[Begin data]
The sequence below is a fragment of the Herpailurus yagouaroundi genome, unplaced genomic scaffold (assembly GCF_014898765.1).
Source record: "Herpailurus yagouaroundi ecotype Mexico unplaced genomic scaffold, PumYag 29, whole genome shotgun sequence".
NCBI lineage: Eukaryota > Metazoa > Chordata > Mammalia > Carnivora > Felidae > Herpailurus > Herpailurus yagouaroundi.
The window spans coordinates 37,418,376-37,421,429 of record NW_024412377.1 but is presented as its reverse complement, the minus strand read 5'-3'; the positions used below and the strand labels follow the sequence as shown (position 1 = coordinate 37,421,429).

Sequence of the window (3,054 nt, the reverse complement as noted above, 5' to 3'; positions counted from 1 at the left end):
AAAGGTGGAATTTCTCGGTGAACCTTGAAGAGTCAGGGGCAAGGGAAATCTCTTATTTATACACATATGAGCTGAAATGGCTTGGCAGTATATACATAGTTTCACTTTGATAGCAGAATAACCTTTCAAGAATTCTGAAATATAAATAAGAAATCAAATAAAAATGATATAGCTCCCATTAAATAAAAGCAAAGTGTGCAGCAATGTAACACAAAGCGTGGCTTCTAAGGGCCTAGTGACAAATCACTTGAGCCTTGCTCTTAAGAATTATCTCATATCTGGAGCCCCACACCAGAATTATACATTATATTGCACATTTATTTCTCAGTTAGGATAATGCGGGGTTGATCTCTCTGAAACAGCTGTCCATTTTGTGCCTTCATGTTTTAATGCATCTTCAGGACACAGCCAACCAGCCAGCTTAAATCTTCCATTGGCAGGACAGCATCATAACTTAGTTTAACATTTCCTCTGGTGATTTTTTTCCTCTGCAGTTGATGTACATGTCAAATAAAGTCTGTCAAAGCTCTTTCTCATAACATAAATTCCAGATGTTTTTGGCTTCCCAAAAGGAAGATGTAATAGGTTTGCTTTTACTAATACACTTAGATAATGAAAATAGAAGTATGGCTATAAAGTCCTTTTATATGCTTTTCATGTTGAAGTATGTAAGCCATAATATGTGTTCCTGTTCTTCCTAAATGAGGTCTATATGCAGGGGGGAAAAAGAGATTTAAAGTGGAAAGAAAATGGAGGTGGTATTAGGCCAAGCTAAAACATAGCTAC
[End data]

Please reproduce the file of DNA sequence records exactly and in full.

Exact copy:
The sequence below is a fragment of the Herpailurus yagouaroundi genome, unplaced genomic scaffold (assembly GCF_014898765.1).
Source record: "Herpailurus yagouaroundi ecotype Mexico unplaced genomic scaffold, PumYag 29, whole genome shotgun sequence".
NCBI lineage: Eukaryota > Metazoa > Chordata > Mammalia > Carnivora > Felidae > Herpailurus > Herpailurus yagouaroundi.
The window spans coordinates 37,418,376-37,421,429 of record NW_024412377.1 but is presented as its reverse complement, the minus strand read 5'-3'; the positions used below and the strand labels follow the sequence as shown (position 1 = coordinate 37,421,429).

Sequence of the window (3,054 nt, the reverse complement as noted above, 5' to 3'; positions counted from 1 at the left end):
AAAGGTGGAATTTCTCGGTGAACCTTGAAGAGTCAGGGGCAAGGGAAATCTCTTATTTATACACATATGAGCTGAAATGGCTTGGCAGTATATACATAGTTTCACTTTGATAGCAGAATAACCTTTCAAGAATTCTGAAATATAAATAAGAAATCAAATAAAAATGATATAGCTCCCATTAAATAAAAGCAAAGTGTGCAGCAATGTAACACAAAGCGTGGCTTCTAAGGGCCTAGTGACAAATCACTTGAGCCTTGCTCTTAAGAATTATCTCATATCTGGAGCCCCACACCAGAATTATACATTATATTGCACATTTATTTCTCAGTTAGGATAATGCGGGGTTGATCTCTCTGAAACAGCTGTCCATTTTGTGCCTTCATGTTTTAATGCATCTTCAGGACACAGCCAACCAGCCAGCTTAAATCTTCCATTGGCAGGACAGCATCATAACTTAGTTTAACATTTCCTCTGGTGATTTTTTTCCTCTGCAGTTGATGTACATGTCAAATAAAGTCTGTCAAAGCTCTTTCTCATAACATAAATTCCAGATGTTTTTGGCTTCCCAAAAGGAAGATGTAATAGGTTTGCTTTTACTAATACACTTAGATAATGAAAATAGAAGTATGGCTATAAAGTCCTTTTATATGCTTTTCATGTTGAAGTATGTAAGCCATAATATGTGTTCCTGTTCTTCCTAAATGAGGTCTATATGCAGGGGGGAAAAAGAGATTTAAAGTGGAAAGAAAATGGAGGTGGTATTAGGCCAAGCTAAAACATAGCTAC